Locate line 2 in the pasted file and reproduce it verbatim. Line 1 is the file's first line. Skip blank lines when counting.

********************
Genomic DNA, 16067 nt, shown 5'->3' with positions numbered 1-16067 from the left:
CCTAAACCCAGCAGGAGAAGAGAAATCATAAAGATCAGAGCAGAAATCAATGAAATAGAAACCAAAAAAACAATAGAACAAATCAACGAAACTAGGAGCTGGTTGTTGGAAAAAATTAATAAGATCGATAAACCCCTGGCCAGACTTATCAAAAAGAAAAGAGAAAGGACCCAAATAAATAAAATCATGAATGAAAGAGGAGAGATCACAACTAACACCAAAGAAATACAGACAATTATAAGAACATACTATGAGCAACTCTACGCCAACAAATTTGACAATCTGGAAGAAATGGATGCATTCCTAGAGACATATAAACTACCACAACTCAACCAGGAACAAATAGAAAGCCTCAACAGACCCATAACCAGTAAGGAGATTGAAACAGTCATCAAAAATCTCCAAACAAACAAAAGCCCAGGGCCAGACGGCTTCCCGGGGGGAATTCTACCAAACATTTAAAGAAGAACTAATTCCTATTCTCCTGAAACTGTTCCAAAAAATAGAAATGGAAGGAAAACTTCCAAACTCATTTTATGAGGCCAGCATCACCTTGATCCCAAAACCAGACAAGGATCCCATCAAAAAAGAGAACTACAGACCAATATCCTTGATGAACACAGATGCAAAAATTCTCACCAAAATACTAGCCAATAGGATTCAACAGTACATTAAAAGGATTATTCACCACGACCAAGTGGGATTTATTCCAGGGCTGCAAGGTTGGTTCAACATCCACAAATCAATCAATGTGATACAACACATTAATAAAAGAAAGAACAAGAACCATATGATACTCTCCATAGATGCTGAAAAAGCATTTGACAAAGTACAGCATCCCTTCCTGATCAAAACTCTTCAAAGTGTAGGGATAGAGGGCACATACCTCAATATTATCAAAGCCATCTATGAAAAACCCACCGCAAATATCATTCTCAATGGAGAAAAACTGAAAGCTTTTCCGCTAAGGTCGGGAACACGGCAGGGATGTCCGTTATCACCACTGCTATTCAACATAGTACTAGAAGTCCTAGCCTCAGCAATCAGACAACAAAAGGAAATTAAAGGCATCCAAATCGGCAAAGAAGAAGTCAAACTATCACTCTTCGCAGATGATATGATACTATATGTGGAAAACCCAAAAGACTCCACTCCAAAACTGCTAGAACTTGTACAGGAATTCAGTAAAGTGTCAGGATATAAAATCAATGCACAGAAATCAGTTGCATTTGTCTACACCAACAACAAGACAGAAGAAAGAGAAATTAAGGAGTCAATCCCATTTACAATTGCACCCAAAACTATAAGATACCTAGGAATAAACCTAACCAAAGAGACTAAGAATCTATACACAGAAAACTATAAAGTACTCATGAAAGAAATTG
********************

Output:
CCTAAACCCAGCAGGAGAAGAGAAATCATAAAGATCAGAGCAGAAATCAATGAAATAGAAACCAAAAAAACAATAGAACAAATCAACGAAACTAGGAGCTGGTTGTTGGAAAAAATTAATAAGATCGATAAACCCCTGGCCAGACTTATCAAAAAGAAAAGAGAAAGGACCCAAATAAATAAAATCATGAATGAAAGAGGAGAGATCACAACTAACACCAAAGAAATACAGACAATTATAAGAACATACTATGAGCAACTCTACGCCAACAAATTTGACAATCTGGAAGAAATGGATGCATTCCTAGAGACATATAAACTACCACAACTCAACCAGGAACAAATAGAAAGCCTCAACAGACCCATAACCAGTAAGGAGATTGAAACAGTCATCAAAAATCTCCAAACAAACAAAAGCCCAGGGCCAGACGGCTTCCCGGGGGGAATTCTACCAAACATTTAAAGAAGAACTAATTCCTATTCTCCTGAAACTGTTCCAAAAAATAGAAATGGAAGGAAAACTTCCAAACTCATTTTATGAGGCCAGCATCACCTTGATCCCAAAACCAGACAAGGATCCCATCAAAAAAGAGAACTACAGACCAATATCCTTGATGAACACAGATGCAAAAATTCTCACCAAAATACTAGCCAATAGGATTCAACAGTACATTAAAAGGATTATTCACCACGACCAAGTGGGATTTATTCCAGGGCTGCAAGGTTGGTTCAACATCCACAAATCAATCAATGTGATACAACACATTAATAAAAGAAAGAACAAGAACCATATGATACTCTCCATAGATGCTGAAAAAGCATTTGACAAAGTACAGCATCCCTTCCTGATCAAAACTCTTCAAAGTGTAGGGATAGAGGGCACATACCTCAATATTATCAAAGCCATCTATGAAAAACCCACCGCAAATATCATTCTCAATGGAGAAAAACTGAAAGCTTTTCCGCTAAGGTCGGGAACACGGCAGGGATGTCCGTTATCACCACTGCTATTCAACATAGTACTAGAAGTCCTAGCCTCAGCAATCAGACAACAAAAGGAAATTAAAGGCATCCAAATCGGCAAAGAAGAAGTCAAACTATCACTCTTCGCAGATGATATGATACTATATGTGGAAAACCCAAAAGACTCCACTCCAAAACTGCTAGAACTTGTACAGGAATTCAGTAAAGTGTCAGGATATAAAATCAATGCACAGAAATCAGTTGCATTTGTCTACACCAACAACAAGACAGAAGAAAGAGAAATTAAGGAGTCAATCCCATTTACAATTGCACCCAAAACTATAAGATACCTAGGAATAAACCTAACCAAAGAGACTAAGAATCTATACACAGAAAACTATAAAGTACTCATGAAAGAAATTG